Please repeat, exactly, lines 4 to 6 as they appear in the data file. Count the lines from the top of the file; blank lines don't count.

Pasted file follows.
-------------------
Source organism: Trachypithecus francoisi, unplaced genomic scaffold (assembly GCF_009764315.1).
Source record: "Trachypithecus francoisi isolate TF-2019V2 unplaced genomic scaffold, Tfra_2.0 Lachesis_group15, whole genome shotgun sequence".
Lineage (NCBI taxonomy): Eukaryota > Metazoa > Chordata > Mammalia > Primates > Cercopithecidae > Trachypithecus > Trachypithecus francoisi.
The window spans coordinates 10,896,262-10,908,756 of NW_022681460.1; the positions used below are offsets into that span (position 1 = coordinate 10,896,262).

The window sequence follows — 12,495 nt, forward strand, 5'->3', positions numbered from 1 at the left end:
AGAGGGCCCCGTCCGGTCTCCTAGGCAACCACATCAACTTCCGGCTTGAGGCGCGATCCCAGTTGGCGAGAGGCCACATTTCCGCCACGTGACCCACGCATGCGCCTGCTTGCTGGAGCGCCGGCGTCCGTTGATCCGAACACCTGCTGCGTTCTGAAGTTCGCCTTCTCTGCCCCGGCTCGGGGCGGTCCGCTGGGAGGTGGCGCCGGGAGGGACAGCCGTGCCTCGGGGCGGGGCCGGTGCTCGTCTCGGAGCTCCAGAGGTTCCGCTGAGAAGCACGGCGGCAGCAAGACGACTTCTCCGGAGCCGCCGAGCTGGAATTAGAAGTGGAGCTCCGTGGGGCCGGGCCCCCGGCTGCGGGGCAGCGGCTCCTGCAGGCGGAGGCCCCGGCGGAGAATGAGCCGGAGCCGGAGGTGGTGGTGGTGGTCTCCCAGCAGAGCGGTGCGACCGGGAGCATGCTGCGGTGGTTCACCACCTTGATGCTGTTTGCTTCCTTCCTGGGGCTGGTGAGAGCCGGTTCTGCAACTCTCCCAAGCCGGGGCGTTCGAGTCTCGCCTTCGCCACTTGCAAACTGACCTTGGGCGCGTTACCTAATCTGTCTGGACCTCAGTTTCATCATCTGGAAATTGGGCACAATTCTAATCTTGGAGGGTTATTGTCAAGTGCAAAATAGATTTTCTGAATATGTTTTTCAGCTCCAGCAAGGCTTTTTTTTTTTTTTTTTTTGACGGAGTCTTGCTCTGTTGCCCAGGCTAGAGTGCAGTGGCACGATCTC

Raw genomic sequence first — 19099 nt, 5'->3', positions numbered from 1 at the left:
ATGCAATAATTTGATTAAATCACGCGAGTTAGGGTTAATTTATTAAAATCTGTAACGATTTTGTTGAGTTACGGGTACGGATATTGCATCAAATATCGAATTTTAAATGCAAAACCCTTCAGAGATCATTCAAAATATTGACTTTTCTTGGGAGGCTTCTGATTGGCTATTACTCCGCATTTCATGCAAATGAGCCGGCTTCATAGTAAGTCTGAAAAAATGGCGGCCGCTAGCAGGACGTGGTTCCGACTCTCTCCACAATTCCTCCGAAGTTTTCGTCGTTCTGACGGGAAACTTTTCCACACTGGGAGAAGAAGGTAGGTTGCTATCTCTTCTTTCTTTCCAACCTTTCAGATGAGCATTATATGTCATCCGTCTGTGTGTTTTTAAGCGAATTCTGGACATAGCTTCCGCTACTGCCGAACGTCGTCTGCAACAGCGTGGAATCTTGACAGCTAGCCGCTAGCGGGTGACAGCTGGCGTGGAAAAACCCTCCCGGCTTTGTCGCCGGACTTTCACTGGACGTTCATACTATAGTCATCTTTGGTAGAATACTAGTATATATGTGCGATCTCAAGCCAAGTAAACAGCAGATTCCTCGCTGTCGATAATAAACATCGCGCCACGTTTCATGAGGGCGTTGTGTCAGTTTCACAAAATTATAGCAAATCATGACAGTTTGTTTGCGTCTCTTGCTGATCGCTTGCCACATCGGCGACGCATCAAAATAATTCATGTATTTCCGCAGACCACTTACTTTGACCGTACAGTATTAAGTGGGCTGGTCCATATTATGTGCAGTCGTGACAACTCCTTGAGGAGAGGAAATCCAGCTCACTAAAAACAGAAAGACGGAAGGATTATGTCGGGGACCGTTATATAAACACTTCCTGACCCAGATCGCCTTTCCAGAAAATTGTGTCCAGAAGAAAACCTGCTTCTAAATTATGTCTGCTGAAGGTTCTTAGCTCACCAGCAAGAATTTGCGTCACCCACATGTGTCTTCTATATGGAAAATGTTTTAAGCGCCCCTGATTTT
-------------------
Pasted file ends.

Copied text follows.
The window spans coordinates 10,896,262-10,908,756 of NW_022681460.1; the positions used below are offsets into that span (position 1 = coordinate 10,896,262).

The window sequence follows — 12,495 nt, forward strand, 5'->3', positions numbered from 1 at the left end:
AGAGGGCCCCGTCCGGTCTCCTAGGCAACCACATCAACTTCCGGCTTGAGGCGCGATCCCAGTTGGCGAGAGGCCACATTTCCGCCACGTGACCCACGCATGCGCCTGCTTGCTGGAGCGCCGGCGTCCGTTGATCCGAACACCTGCTGCGTTCTGAAGTTCGCCTTCTCTGCCCCGGCTCGGGGCGGTCCGCTGGGAGGTGGCGCCGGGAGGGACAGCCGTGCCTCGGGGCGGGGCCGGTGCTCGTCTCGGAGCTCCAGAGGTTCCGCTGAGAAGCACGGCGGCAGCAAGACGACTTCTCCGGAGCCGCCGAGCTGGAATTAGAAGTGGAGCTCCGTGGGGCCGGGCCCCCGGCTGCGGGGCAGCGGCTCCTGCAGGCGGAGGCCCCGGCGGAGAATGAGCCGGAGCCGGAGGTGGTGGTGGTGGTCTCCCAGCAGAGCGGTGCGACCGGGAGCATGCTGCGGTGGTTCACCACCTTGATGCTGTTTGCTTCCTTCCTGGGGCTGGTGAGAGCCGGTTCTGCAACTCTCCCAAGCCGGGGCGTTCGAGTCTCGCCTTCGCCACTTGCAAACTGACCTTGGGCGCGTTACCTAATCTGTCTGGACCTCAGTTTCATCATCTGGAAATTGGGCACAATTCTAATCTTGGAGGGTTATTGTCAAGTGCAAAATAGATTTTCTGAATATGTTTTTCAGCTCCAGCAAGGCTTTTTTTTTTTTTTTTTTTGACGGAGTCTTGCTCTGTTGCCCAGGCTAGAGTGCAGTGGCACGATCTC